Key Selection: Robert Schumann: “Traumerei”
Rudolf Serkin, Bavarian Radio Symphony Orchestra and Choir, Rafael Kubelík
Beethoven: The Piano Concertos, Choral Fantasy Op. 80
Two lions of the ’50s and ’60s met up in the late ’70s Munich, recording Beethoven’s orchestral piano corpus with the Bavarian Radio Symphony Orchestra and Choir. The five piano concertos and Choral Fantasy are well represented in the catalog when not even considering cycles recorded before 1970. What makes Rudolf Serkin and Rafael Kubelík so special to warrant attention nearly 50 years after the fact? Both men were dedicated Beethovians and these performances occurred late in each man’s life where their performance experience was nearly complete. The German locale of Munich is notable for its significant love of the subject and performers. Their interpretations hold up extremely well when compared to the same repertoire by Leif Ove Andsnes and Till Fellner. Kubelík elicits a compelling tension between discipline and abandonment while Serkin easily conforms to his surroundings. Welcome is the performance of the Choral Fantasy where pianist and conductor reach solid likemindedness and direction. The sonics are exceptionally captured and reengineered.
Key Selection: “Choral Fantasy”
Philippe Verdelot -Hymnorum (Renaissance for Steel Guitar)
While not a household word, Noël Akchoté is a well respected French guitarist who has performed with a wide range of musicians including
1929 – 1988
” data-original-title=”” title=””>Chet Baker,
” data-original-title=”” title=””>Evan Parker and
” data-original-title=”” title=””>Marc Ribot. His beautifully idiosyncratic style functions to illuminate the interior of pieces he performs. He has made an industry of recording Medieval and Renaissance music on the guitar, steel-body guitar, and dobro. Akchoté has an impressive reach, addressing an broad array of music most recently represented by his readings of the compositions of Philippe Verdelot (ca 1485—ca 1530). Verdelot, of whom little history is known, is considered the father of the madrigal. On the present recording, Akchoté focuses on a collection of sacred hymns not well represented in the recorded literature. The guitarist’s style is at once thorny and circumscribed, ragged and plush. Akchoté has no fear of the abstract or impressionistic. On Verdelot’s Hymns, he eschews the abstruse for a throaty and resonant clarity readily accessible and enjoyable. Akchoté is a light and sound that must be liberated from under the bushel and shared with all.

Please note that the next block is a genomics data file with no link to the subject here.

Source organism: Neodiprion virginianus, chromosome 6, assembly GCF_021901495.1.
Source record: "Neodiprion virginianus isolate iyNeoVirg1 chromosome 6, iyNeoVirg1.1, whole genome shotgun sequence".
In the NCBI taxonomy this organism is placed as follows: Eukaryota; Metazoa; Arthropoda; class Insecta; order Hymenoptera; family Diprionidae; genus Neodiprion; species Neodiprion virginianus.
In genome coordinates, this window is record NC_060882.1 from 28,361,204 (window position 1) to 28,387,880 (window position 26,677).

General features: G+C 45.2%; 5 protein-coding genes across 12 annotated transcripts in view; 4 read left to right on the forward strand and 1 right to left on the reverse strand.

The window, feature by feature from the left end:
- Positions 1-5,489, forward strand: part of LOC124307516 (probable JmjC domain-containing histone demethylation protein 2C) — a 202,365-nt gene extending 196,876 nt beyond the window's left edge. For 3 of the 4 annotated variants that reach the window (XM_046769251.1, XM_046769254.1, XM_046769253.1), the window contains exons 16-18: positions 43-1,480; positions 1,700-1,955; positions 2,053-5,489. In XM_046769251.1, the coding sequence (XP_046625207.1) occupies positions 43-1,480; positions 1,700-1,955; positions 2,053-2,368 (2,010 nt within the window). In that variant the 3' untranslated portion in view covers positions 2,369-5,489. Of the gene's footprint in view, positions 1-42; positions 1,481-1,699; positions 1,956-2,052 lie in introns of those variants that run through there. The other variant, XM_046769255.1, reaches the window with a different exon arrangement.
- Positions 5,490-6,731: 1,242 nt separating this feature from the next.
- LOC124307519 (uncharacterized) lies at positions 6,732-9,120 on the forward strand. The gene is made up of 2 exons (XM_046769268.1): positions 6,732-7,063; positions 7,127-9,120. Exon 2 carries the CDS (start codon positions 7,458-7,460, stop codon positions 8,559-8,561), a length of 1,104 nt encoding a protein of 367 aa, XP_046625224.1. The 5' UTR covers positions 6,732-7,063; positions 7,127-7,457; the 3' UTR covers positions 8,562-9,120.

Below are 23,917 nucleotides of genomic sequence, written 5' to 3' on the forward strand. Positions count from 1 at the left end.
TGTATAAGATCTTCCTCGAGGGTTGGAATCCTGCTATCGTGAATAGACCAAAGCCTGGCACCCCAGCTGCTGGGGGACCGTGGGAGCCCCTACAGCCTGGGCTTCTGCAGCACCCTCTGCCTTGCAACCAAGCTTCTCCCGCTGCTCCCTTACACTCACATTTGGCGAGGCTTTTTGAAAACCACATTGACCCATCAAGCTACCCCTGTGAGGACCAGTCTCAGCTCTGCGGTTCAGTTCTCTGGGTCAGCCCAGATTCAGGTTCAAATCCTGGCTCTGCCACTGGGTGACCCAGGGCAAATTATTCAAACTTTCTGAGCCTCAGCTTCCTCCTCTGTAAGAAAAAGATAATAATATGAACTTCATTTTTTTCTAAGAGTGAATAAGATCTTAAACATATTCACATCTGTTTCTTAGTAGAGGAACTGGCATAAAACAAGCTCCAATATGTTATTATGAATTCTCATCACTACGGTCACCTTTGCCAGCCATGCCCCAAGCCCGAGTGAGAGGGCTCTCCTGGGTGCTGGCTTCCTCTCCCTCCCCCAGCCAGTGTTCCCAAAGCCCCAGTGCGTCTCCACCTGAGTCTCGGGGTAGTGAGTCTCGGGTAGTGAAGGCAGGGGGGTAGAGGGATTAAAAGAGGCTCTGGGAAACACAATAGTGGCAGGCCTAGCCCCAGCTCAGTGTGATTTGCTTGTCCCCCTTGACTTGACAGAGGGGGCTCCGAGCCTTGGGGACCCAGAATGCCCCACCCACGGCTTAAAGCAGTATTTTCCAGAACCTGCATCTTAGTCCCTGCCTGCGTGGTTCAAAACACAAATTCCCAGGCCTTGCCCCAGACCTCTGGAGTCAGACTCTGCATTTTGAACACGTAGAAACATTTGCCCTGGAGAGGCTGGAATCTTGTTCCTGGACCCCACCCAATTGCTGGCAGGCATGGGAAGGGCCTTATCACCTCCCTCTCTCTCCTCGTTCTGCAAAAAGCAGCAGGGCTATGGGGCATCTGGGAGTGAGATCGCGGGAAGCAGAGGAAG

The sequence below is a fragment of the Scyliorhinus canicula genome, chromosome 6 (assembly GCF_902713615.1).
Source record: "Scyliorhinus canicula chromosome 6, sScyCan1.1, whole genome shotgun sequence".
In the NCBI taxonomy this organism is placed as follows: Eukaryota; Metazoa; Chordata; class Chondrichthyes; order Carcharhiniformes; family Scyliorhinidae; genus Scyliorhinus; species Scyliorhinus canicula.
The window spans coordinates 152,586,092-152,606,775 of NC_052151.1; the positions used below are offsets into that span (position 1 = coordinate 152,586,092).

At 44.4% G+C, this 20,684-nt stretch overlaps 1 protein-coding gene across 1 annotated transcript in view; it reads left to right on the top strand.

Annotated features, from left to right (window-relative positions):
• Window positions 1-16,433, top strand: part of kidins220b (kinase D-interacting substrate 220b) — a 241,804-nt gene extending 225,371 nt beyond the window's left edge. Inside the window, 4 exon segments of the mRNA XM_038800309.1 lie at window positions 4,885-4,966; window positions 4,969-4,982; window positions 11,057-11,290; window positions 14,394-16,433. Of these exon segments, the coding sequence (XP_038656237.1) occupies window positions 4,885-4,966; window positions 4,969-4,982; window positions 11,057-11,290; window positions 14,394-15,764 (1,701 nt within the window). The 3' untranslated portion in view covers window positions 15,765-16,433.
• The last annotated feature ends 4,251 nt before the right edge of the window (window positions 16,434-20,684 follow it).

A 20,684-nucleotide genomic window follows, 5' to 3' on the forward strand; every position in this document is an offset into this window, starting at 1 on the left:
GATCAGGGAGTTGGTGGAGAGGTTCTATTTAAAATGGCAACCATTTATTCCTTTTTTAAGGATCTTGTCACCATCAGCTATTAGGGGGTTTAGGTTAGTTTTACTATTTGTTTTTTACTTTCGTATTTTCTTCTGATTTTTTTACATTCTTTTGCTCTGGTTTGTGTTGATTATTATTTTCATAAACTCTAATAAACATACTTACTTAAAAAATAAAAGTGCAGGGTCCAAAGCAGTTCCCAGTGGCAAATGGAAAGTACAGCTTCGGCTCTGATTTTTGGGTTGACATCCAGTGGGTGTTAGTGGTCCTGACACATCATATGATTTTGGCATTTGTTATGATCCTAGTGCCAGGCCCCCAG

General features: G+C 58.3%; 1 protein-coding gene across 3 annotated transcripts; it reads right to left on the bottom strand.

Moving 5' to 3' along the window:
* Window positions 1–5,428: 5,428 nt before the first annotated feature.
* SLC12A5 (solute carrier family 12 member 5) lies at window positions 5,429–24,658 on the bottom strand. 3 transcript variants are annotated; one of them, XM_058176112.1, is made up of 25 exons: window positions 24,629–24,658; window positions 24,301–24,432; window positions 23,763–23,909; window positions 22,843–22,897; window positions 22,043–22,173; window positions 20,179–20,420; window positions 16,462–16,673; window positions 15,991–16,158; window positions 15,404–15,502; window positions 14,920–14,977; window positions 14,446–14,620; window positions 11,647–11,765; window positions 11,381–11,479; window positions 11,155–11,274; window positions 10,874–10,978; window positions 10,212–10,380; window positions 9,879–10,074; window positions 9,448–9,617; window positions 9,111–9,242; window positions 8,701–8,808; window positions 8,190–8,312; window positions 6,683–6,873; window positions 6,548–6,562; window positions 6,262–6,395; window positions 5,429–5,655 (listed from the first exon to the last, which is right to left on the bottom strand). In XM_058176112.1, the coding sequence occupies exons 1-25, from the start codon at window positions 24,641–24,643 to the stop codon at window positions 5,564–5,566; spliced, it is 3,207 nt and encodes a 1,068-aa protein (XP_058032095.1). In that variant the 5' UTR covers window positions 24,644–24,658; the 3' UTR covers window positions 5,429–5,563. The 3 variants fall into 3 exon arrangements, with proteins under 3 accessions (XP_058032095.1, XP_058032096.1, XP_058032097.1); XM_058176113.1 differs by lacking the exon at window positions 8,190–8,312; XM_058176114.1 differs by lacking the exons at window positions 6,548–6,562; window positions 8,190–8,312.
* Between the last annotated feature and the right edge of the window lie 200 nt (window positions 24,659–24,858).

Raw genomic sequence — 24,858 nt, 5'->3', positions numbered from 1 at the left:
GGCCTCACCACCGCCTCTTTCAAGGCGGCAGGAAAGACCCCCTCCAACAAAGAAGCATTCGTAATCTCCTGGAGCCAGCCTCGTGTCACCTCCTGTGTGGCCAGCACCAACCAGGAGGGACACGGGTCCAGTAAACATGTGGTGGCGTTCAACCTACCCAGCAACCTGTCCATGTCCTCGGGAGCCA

Key Selection: “Tanto Tempore”
Sandrine Piau, Les Paladins, Jérôme Correas
If Joyce Didonato may be considered the contemporary Handel mezzo soprano, then Sandrine Piau is surely the contemporary Handel soprano. Piau has recorded some 25 Handel-related albums and her creamy-tart voice, splendidly dense in the midrange, is well suited to Handel’s more athletic material while still capable of producing a tactile tenderness and tonal caress. Indeed, Piau summons considerable pathos on “Ah! Mio cor!” from Alcina while emitting sparks, on ” Desterò dall’empia Dite” from Amadigi Di Gaulo. Piau closes her recital with a Hanel favorite, “Lascia Ch’io pianga” from Rinaldo, solidly framed by her frequent collaborating orchestra, Les Paladins, under the direction of Jérôme Correas. The singer and band have a warm and empathic relationship that translates well in recording.
Key Selection: “Lascia Ch’io pianga”